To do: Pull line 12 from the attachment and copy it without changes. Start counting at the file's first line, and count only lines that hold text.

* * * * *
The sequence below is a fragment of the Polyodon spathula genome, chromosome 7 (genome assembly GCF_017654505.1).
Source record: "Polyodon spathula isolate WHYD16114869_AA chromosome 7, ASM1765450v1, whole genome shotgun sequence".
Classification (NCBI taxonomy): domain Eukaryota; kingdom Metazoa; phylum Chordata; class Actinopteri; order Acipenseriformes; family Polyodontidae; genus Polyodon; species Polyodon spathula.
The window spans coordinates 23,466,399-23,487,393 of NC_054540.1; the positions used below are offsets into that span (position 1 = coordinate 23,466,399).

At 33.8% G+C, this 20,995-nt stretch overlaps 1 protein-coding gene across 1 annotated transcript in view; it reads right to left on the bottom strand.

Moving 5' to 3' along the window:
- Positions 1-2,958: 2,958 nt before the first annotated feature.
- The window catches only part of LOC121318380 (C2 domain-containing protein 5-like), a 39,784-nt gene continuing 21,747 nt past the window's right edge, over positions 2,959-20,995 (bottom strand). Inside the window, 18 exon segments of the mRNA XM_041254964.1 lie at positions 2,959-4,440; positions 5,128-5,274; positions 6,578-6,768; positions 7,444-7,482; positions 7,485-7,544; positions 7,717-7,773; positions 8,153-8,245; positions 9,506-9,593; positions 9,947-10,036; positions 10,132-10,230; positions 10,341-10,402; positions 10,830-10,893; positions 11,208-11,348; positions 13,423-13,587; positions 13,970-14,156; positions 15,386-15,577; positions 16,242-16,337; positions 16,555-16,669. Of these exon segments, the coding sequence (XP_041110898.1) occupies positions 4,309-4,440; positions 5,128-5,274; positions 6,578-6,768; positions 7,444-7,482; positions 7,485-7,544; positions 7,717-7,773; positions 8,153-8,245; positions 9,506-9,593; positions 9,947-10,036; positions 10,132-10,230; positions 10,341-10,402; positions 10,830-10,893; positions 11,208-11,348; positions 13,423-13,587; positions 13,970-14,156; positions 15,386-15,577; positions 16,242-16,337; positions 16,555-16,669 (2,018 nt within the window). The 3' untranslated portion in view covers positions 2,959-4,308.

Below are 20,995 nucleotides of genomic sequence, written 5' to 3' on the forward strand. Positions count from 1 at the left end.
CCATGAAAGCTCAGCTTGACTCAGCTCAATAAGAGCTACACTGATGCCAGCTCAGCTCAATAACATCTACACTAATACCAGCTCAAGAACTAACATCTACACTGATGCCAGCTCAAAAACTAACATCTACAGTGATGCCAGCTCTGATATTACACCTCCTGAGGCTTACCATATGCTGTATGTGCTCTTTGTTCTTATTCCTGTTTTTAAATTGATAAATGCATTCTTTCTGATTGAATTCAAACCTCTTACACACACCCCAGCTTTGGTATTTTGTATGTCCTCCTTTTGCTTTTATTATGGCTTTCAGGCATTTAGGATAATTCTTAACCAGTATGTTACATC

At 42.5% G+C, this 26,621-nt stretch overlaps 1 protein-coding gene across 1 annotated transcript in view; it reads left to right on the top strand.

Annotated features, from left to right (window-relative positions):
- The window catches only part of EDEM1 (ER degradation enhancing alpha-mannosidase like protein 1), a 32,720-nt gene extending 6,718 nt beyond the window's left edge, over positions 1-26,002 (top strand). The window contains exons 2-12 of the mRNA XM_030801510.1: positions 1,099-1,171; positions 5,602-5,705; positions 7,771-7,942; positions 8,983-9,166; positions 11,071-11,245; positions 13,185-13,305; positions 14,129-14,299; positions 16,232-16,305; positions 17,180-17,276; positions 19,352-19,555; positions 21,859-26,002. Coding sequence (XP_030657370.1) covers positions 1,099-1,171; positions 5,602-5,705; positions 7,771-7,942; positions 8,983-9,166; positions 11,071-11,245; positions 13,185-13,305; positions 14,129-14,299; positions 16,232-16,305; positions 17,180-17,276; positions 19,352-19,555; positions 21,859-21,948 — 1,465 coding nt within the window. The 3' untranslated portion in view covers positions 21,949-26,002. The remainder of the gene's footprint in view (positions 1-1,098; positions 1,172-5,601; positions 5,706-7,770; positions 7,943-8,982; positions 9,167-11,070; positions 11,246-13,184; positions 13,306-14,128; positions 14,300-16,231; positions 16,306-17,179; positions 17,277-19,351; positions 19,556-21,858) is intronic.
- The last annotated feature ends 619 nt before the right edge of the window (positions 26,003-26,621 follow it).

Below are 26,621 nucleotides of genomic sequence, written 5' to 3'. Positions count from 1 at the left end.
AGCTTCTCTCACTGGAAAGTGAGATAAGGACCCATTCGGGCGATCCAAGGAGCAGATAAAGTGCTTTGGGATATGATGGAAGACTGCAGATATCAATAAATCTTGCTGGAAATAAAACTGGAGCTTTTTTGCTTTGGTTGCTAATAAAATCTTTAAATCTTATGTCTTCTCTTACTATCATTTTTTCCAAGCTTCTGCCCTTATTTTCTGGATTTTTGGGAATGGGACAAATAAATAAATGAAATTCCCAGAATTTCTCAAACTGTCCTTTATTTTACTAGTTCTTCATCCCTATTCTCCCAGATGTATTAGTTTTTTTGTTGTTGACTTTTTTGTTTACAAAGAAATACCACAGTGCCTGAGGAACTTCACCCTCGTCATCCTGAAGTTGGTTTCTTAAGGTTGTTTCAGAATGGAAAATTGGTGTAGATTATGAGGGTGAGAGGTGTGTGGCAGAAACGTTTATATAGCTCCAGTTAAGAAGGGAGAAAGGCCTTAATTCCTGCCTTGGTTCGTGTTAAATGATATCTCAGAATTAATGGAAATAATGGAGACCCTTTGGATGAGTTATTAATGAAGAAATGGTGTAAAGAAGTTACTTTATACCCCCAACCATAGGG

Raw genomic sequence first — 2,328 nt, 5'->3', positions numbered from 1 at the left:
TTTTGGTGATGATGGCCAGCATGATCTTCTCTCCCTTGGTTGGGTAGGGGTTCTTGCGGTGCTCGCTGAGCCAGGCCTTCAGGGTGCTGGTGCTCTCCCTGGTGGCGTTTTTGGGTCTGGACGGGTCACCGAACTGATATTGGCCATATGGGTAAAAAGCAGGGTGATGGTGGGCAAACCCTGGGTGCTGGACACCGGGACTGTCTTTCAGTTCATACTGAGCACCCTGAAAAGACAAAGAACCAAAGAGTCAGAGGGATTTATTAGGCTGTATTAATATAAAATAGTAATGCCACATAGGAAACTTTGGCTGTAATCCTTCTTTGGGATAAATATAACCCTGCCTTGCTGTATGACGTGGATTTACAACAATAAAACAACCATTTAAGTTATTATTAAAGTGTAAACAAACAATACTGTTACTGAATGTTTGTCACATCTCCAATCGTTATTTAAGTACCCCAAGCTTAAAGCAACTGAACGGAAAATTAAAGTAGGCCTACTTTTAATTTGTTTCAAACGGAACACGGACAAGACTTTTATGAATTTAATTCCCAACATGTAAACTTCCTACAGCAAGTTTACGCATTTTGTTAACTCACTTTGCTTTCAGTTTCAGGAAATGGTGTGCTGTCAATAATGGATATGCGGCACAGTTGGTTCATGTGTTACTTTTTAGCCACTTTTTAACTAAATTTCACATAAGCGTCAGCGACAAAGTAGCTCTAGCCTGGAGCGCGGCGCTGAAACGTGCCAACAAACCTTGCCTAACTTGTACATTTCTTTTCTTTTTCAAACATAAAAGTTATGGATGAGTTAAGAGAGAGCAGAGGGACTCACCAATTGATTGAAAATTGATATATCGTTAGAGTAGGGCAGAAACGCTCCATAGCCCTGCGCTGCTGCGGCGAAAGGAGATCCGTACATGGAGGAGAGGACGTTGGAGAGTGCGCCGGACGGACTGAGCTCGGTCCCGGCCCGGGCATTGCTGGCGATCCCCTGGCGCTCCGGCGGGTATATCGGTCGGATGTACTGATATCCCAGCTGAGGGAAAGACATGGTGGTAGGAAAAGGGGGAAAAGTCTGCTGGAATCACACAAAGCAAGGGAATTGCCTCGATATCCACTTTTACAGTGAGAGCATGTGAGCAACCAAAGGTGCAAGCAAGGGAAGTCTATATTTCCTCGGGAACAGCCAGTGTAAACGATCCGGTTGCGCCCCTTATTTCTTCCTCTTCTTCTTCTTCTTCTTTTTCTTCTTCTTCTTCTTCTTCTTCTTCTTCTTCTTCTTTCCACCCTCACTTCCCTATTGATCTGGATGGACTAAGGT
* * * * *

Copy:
Annotated features, from left to right (window-relative positions):